Unbiased Analysis of Today's Healthcare Issues

Drugs: U.S. versus Mexico

Written By: Jason Shafrin - May• 04•06

Less than two weeks ago, the New York Times (“Report Illumintes Wide Divide…“) reported that FDA has denied that there are any medicinal benefits to marijuana. The article continues stating:

While it has always been the drug enforcement agency’s policy to enforce laws against marijuana, [DEA spokeswomen] Ms. Waite said, “now it’s clearly out there, so that people don’t have to look everywhere to figure this out.”

Currently, eleven states have legalized medical marijuana. They are: Alaska, Arizona, California, Colorado, Hawaii, Maine, Nevada, Oregon, Rhode Islande, Vermont, and Washington. Nevertheless, the U.S. penal code states that:

…any person can be imprisoned for up to one year for possession of one marijuana cigarette and imprsoned for up to five years for growing a single marijuana plant.

One the other hand, yesterday, Mexican President Vicente Fox announced that he would sign a bill which would legalize most drugs currently deemed illegal in the United States. The L.A. Times (“Mexico to Allow Use of Drugs“) finds that under the new law

Selling drugs or using them in public still would be a crime in Mexico. Anyone possessing drugs still could be held for questioning by police, and each state could impose fines even on the permitted quantities, the bill stipulates. But it includes no imprisonment penalties.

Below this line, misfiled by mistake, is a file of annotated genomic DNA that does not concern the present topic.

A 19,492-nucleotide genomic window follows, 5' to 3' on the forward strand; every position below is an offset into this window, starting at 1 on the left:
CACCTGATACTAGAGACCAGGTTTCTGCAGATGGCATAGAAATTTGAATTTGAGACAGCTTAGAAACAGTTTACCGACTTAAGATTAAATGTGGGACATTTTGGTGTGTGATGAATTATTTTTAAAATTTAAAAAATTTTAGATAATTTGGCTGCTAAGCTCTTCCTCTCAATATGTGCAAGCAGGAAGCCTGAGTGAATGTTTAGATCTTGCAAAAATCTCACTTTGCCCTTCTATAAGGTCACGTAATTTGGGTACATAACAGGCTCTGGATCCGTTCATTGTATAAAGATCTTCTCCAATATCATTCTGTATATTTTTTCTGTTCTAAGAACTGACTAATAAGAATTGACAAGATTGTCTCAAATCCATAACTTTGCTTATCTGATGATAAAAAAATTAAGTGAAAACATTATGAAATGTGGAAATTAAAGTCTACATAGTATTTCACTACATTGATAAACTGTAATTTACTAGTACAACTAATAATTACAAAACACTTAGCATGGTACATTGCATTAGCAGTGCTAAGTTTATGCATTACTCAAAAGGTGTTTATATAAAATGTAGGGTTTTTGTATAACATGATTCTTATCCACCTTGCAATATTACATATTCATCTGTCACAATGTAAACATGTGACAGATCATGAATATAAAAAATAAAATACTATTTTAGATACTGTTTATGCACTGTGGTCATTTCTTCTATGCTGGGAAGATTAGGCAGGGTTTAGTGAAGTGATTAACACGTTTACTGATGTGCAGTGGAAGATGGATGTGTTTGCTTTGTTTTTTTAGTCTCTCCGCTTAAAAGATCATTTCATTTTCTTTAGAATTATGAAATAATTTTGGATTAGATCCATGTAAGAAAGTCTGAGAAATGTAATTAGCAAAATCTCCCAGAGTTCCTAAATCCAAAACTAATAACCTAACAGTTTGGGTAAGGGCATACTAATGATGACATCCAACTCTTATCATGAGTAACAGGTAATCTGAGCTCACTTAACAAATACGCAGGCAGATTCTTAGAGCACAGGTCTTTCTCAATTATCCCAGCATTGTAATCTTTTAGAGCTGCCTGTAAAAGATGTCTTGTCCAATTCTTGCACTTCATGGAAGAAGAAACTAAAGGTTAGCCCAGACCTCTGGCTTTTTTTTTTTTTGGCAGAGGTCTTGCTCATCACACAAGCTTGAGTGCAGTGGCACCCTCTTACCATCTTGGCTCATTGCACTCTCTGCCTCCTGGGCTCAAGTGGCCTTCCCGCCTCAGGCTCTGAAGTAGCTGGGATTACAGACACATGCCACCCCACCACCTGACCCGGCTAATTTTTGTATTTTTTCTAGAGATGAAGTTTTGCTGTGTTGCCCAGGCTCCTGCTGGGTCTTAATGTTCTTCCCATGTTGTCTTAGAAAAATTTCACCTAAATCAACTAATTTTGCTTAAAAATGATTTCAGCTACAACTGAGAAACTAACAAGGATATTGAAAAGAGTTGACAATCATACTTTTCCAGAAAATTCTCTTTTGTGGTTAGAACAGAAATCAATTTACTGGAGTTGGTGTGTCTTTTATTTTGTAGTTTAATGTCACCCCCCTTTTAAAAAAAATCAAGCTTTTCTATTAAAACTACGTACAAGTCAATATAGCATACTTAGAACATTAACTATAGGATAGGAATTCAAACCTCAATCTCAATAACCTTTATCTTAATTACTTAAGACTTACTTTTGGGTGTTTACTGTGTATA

If you are keeping score at home, libertarians win one in Mexico, lose one in the U.S.

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  1. k says:

    Since when has Arkansas allowed medical marijuana? Did you mean Alaska

  2. Michael Ewens says:

    Actually, the law as written is not very libertarian. The Reason blog points out:

    But in addition to liberalizing treatment of drug users, the law expands the drug enforcement powers of local police–including the power to stop drug users and make sure their stashes are below the legal limits–and increases penalties for selling drugs near schools.

    Of course, libertarians love it when ridiculous vice laws such as drug laws are eliminated. However, simply lowering penalties doesn’t get at the root of the problem: the laws are completely invalid. The long run result is unclear. Will Mexico move to complete decriminalization or simply use this law as an excuse for further intrusions into drug use beyond the “legal” limit.

    Just suppose that beer drinking was illegal last week. Then suppose that we are now allowed one six-pack a person. The government plans to strongly enforce this rule. Can you imagine?

  3. Jason Shafrin says:

    Arkansas has not allowed medical marijuana, but Alaska has. I have now corrected this on the post. My apologies for the inaccuracy. I’m slipping on my postal abbreviations.

  4. […] Earlier I posted that Mexico would pass a bill decriminalizing drug use.  Late last night, howeer,  President Vicente Fox decided not to approve the Mexican law which would have decriminalized minor drug use.  The Chicago Tribune (”Mexico’s Fox retreats…“) implied that this reversal was due significant pressure exerted by the U.S. on Mr. Fox. […]